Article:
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  • 1. Income and the Utilization of Long-Term Care Services: Evidence from the Social Security Benefit Notch Gopi Shah Goda Stanford University Ezra Golberstein Harvard Medical School David C. Grabowski Harvard Medical School
  • 2. Talk Overview
    • Research Objective : Income -> LTC Utilization
    • Overview
    • Why this relationship is important
    • Potential endogeneity issue
    • Benefit “notch” as an instrument
    • Data/Methods
    • Results
    • Implications
  • 3. Projected Lifetime Need and Spending for Long-Term Care, at Age 65 Source: Kemper P, Komisar HL, and Alecxih L.  Dollar values present discounted values for individuals turning 65 in 2005. Bottom line : most people will need some LTC during their lives, but there is wide variation in how extensive these needs will be.
  • 4. Coverage for LTC
    • No universal coverage for LTC
      • Means-tested Medicaid
      • Medicare covers post-acute rehabilitative care but not long-term supportive services
    • Few people purchase private insurance
      • fewer than 10% of individuals 55+ have LTC insurance
    • Implications of coverage gap:
    • Substantial role of care from family and friends
      • at least equal in value to ALL formal spending
    • Prominent role for out-of-pocket payments
    • Medicaid as primary public payer (safety net) when private resources are exhausted
  • 5. LTC Settings/Providers
    • Potential LTC providers include family and friends, paid home care, assisted living and nursing homes
    • Individuals generally prefer services in least restrictive setting possible, suggesting large welfare effects as individuals transition across settings
      • Mattimore et al. (1997) found 30% of elderly survey respondents would rather die than enter a nursing home and an additional 26% indicated they were very unwilling to move to an institutional setting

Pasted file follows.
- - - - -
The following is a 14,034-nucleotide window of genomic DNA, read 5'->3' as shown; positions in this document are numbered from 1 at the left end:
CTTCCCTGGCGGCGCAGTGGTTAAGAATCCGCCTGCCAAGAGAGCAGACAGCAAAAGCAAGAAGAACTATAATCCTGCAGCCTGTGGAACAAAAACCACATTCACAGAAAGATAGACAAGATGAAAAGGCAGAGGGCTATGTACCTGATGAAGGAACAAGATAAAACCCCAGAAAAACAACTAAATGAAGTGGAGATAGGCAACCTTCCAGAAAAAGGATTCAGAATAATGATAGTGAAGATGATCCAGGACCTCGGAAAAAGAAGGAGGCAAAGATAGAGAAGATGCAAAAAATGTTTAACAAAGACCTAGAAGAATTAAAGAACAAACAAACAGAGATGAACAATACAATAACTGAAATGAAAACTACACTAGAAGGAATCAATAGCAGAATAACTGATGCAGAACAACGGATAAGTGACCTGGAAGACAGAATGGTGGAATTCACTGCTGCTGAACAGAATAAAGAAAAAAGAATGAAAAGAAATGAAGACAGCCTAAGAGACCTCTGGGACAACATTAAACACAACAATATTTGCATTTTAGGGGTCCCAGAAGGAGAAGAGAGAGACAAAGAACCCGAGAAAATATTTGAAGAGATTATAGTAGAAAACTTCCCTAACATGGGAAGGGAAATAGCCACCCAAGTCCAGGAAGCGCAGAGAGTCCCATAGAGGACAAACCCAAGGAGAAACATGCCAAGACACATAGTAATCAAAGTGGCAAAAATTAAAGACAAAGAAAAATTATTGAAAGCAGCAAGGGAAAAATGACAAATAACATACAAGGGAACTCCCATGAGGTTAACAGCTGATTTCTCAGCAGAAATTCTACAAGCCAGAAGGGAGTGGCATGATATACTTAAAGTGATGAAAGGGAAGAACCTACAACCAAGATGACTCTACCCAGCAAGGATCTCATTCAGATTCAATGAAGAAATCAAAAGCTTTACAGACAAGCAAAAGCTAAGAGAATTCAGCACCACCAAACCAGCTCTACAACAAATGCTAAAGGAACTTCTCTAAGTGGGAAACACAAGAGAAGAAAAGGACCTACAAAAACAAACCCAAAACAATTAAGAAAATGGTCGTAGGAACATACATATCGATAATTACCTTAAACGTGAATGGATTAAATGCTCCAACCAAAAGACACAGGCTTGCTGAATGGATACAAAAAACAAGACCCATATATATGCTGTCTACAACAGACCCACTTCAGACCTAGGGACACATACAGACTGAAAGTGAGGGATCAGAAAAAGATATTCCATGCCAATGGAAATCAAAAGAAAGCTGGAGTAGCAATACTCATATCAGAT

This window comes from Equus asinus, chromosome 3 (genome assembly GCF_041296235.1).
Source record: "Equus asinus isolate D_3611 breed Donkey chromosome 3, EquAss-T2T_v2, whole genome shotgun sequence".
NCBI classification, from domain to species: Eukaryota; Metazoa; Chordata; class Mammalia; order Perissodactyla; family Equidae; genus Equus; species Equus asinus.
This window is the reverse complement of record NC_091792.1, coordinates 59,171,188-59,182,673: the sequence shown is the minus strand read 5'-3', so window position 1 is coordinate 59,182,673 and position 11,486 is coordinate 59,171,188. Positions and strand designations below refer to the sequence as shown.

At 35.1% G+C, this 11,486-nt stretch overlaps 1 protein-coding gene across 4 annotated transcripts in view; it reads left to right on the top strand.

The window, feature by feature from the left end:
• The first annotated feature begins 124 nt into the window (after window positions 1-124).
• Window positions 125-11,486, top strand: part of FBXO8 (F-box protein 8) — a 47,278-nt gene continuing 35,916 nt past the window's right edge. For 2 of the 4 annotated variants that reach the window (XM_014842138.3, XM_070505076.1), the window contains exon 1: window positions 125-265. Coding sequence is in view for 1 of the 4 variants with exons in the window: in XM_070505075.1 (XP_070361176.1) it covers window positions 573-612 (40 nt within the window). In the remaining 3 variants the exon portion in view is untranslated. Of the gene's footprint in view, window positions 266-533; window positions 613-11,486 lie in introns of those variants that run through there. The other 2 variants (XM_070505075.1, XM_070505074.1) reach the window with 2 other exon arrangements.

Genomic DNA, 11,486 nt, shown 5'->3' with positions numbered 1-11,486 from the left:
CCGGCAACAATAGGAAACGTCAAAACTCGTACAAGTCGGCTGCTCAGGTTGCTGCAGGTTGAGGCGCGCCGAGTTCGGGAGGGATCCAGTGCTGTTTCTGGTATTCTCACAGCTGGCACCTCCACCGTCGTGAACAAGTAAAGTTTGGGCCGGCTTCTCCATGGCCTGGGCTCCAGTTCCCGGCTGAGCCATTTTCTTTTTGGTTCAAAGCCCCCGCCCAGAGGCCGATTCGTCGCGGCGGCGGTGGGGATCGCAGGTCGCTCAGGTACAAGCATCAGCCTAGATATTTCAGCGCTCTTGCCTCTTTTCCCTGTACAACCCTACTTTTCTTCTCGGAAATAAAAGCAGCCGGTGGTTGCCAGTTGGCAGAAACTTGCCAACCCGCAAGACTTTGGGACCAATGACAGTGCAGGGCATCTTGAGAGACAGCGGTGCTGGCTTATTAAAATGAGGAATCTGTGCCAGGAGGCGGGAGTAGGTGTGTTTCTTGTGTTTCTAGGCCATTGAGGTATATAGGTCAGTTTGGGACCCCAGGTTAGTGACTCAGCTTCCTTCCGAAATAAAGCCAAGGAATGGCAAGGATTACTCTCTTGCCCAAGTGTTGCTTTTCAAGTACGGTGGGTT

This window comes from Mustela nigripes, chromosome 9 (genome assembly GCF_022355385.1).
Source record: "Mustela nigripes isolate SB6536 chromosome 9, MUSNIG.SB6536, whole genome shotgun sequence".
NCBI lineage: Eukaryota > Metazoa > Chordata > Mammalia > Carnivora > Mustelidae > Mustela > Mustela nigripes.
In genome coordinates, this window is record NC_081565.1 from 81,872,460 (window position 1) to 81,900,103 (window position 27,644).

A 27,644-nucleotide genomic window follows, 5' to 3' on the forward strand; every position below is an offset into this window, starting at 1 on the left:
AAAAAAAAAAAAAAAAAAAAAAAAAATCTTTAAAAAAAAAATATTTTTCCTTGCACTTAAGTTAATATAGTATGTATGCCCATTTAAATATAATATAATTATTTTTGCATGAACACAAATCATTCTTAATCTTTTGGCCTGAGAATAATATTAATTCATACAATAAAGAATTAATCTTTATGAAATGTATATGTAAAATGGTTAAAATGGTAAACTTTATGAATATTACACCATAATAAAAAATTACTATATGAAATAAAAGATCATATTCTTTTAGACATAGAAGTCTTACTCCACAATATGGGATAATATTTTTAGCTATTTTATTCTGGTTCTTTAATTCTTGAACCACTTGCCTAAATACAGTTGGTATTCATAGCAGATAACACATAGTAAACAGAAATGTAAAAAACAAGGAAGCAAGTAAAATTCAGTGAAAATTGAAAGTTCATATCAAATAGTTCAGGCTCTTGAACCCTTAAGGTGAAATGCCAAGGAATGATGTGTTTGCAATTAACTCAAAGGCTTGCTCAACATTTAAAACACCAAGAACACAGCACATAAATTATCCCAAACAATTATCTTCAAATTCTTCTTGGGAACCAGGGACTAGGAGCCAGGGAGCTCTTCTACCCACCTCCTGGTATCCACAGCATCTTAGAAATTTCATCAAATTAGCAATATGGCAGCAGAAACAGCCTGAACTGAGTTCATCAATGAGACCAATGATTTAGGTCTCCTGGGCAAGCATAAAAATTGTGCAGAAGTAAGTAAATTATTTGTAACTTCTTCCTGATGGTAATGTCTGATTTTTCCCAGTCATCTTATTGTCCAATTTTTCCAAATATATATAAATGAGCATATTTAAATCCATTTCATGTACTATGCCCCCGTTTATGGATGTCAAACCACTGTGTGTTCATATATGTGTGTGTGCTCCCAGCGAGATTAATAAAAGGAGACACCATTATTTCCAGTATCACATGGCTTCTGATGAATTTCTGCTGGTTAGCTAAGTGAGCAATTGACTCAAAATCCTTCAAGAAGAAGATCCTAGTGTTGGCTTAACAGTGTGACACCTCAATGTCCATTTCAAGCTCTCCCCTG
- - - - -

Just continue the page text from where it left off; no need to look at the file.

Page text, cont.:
• 6. Role of Income
    • Many elderly individuals require some LTC assistance and some elderly individuals require many services
    • However, due to incomplete coverage, LTC represents the largest source of out-of-pocket health care costs for the elderly
      • Medicaid is a safety net
    • Strong preference for care in less restrictive settings
    • Income may be an important determinant of LTC utilization patterns among elderly recipients
  • 7. Conceptual Framework
    • Higher income is expected to lead to:
      • More paid home care
      • More nursing home care
      • Less informal care
    • However, alternate hypothesis that NH care is an inferior good. Thus, higher income would lead to:
      • Less nursing home care
  • 8. Prior Research
    • Using baseline Channeling data, higher income associated with greater probability of formal home care use and a lower probability of informal care (Kemper 1992)
    • Using NLTCS data, income statistically unrelated to NH entry, but positively related to paid home care use and negatively related to informal care (Ettner 1994)
    • Using the CPS, greater (instrumented) income was found to increase the likelihood of living alone, implying that privacy is a valued good among elderly individuals (Engelhardt et al. 2005)
  • 9. Potential Endodeneity of Income
    • Income and LTC use may be jointly determined
      • E.g., an individual in poorer health may have both lower income and higher LTC use
    • We rely on a natural experiment that generated plausibly exogenous variation in income
      • The Social Security benefits “notch”…
  • 10. Social Security Benefits Notch
    • Social Security payments are based on lifetime earnings
    • Pre-1972: neither lifetime earnings nor post-retirement payments were indexed for inflation, but rather periodically adjusted by the Congress
    • 1972: Congress provided automatic indexation of credited earnings for workers not yet retired
      • However, due to an error, earnings were doubly indexed for inflation, leading to a huge windfall for retirees from certain birth cohorts due to high rate of inflation over next several years
    • 1977: Congress passed another law to eliminate double indexation for future retirees, but those cohorts born before 1917 (near retirement in 1977) retained doubly indexed benefits under a grandfather provision
  • 11. SS Benefits Notch (cont.) Note: Each cohort’s benefits computed with identical real earnings history using the SSA’s ANYPIA program